Top Stories

Scientific Advances Can Make it Easier to Recycle Plastics
November 17, 2017 12:55 PM - University of Houston

Most of the 150 million tons of plastics produced around the world every year end up in landfills, the oceans and elsewhere. Less than 9 percent of plastics are recycled in the United States, rising to about 30 percent in Europe.

Infrared NASA Imagery Shows Development of Tropical Depression 31W
November 17, 2017 12:43 PM - NASA/Goddard Space Flight Center

NASA's Aqua satellite provided infrared imagery of the latest tropical cyclone in the South China Sea.

Taking a Spin on Plasma Space Tornadoes with NASA Observations
November 17, 2017 12:36 PM - NASA/Goddard Space Flight Center

Interplanetary space is hardly tranquil. High-energy charged particles from the Sun, as well as from beyond our solar system, constantly whizz by. These can damage satellites and endanger astronaut health — though, luckily for life on Earth, the planet is blanketed by a protective magnetic bubble created by its magnetic field. This bubble, called the magnetosphere, deflects most of the harmful high-energy particles.

Plant Respiration Could Become a Bigger Feedback on Climate Than Expected
November 17, 2017 12:11 PM - Centre for Ecology & Hydrology

New research, led by the Centre for Ecology & Hydrology, suggests that plant respiration is a larger source of carbon emissions than previously thought, and warns that, as the world warms, this may reduce the ability of Earth’s land surface to absorb emissions due to fossil fuel burning.

Seagrass is a Key Fishing Ground Globally
November 17, 2017 11:58 AM - Stockholm University

New research demonstrates that seagrass meadows are important fishing grounds all around the globe. The work highlights that there is an urgent need to start appreciating and understanding this role to be able to build more sustainable fisheries. A study led by Dr Lina Mtwana Nordlund at Stockholm University, published in the scientific journal Fish & Fisheries, examines the global extent to which these underwater meadows support fishing activity.

What Climate-Conscious Cities Can Learn From Each Other
November 17, 2017 11:54 AM - Wired

In many ways, Essen is the envy of cities trying to move past their industrial days. Once the steel and coal center of Germany, Essen’s economic success in the early 20th century was evident in the dust blanketing the city and sulfur filling the air with the constant stench of rotten eggs. By one resident’s account, coal miners permanently wore black smudges across their faces, earning them the nickname waschbar, or “raccoons.”

The Importance of Biodiversity in Forests Could Increase Due to Climate Change
November 17, 2017 11:33 AM - German Centre for Integrative Biodiversity Research (IDIV) Halle-Jena-Leipzig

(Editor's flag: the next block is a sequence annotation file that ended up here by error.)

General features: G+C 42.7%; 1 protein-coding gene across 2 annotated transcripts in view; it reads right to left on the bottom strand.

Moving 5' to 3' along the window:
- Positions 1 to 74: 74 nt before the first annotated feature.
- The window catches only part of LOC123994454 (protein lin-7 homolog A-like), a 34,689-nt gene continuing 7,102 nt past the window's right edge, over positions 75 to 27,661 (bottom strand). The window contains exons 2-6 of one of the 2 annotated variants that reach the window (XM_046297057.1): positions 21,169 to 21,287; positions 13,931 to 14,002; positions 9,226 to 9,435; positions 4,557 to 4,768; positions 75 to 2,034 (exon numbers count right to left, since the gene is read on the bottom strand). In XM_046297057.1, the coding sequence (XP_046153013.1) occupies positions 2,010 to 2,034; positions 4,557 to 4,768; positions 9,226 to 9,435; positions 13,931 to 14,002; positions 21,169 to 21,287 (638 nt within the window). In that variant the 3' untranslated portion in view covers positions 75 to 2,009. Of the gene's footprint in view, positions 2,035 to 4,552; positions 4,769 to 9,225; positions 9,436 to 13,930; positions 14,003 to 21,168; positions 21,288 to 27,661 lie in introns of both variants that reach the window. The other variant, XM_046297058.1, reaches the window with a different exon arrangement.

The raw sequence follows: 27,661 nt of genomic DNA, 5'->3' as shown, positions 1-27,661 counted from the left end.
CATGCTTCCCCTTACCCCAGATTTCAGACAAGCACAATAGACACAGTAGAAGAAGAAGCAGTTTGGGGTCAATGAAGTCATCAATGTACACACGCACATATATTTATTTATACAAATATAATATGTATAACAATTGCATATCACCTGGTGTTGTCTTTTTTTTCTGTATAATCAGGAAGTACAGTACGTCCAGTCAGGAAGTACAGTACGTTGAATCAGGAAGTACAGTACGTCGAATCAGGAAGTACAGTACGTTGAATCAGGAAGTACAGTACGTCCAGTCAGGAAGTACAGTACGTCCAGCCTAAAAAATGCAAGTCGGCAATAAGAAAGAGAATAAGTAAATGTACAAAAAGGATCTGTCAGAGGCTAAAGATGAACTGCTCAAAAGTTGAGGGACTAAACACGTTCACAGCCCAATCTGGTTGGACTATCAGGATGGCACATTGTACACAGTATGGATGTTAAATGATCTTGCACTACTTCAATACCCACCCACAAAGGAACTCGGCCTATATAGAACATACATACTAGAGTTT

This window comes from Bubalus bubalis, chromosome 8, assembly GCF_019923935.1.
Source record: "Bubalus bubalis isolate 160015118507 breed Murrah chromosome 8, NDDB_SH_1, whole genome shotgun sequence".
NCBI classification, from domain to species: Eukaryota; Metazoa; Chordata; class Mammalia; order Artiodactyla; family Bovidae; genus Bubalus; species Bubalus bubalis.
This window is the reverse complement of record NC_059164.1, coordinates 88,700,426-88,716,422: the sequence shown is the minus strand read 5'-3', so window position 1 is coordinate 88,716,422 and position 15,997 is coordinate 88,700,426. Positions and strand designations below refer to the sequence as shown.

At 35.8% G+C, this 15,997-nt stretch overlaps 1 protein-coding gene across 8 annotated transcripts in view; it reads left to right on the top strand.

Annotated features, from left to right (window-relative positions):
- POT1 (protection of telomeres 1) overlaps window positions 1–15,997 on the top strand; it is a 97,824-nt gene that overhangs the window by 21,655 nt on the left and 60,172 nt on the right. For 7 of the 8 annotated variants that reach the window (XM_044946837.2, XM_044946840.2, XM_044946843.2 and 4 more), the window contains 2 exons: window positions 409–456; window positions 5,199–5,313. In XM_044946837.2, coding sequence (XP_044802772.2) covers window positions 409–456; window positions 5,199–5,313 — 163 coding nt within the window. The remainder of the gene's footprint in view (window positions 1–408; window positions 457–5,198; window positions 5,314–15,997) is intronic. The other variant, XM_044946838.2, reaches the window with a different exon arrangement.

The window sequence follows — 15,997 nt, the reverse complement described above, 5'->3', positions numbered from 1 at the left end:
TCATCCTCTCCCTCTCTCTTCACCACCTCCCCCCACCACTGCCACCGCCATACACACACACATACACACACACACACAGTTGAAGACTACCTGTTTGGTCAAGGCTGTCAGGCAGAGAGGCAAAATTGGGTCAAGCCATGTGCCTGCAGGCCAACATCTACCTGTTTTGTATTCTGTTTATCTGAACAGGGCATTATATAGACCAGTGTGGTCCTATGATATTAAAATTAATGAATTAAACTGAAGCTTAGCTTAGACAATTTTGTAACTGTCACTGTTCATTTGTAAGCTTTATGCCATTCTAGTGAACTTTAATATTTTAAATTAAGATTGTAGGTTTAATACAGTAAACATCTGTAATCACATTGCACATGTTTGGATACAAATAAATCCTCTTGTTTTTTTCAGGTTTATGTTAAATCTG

Leipzig. Forests fulfil numerous important functions, and do so particularly well if they are rich in different species of trees. This is the result of a new study. In addition, forest managers do not have to decide on the provision of solely one service – such as wood production or nature conservation – as a second study demonstrates: several services provided by forest ecosystems can be improved at the same time. Both studies were led by scientists from Leipzig University and the German Centre for Integrative Biodiversity Research (iDiv), and published in the prestigious journal Ecology Letters.

Asthma Attacks Reduced in Tree-Lined Urban Neighbourhoods
November 17, 2017 11:14 AM - University of Exeter

People living in polluted urban areas are far less likely to be admitted to hospital with asthma when there are lots of trees in their neighbourhood, a study by the University of Exeter’s medical school has found.

Widespread chemical contaminants stunt growth of amphibians
November 17, 2017 10:24 AM - Maria SepĂșlveda

A series of synthetic chemicals widely used in household products, food packaging and clothing have a significant effect on the development of frogs, even at low doses, according to a Purdue University study.

Per/polyfluoroalkyl substances (PFASs) are man-made chemicals used to make products stain resistant, waterproof and nonstick, and are present in foams used to fight fires. A U.S. Centers for Disease Control and Prevention (CDC) study from 2007 showed that some PFASs were present in 98 percent of blood samples collected from American adults and children for the National Health and Nutrition Examination Survey. According to the CDC, scientific studies on the impact of PFASs on human health are inconclusive.

USGS Estimates 40 Million Pounds of Potential Uranium Resources in Parts of Texas, New Mexico and Oklahoma
November 17, 2017 08:11 AM - USGS

The U.S. Geological Survey estimates a mean of 40 million pounds of in-place uranium oxide remaining as potential undiscovered resources in the Southern High Plains region of Texas, New Mexico, and Oklahoma.

The uranium occurs in a type of rock formation called “calcrete,” which has been well-documented in noted uranium-producing countries like Australia and Namibia. The calcrete formations described in this assessment are the first uranium-bearing calcrete deposits reported in the United States.

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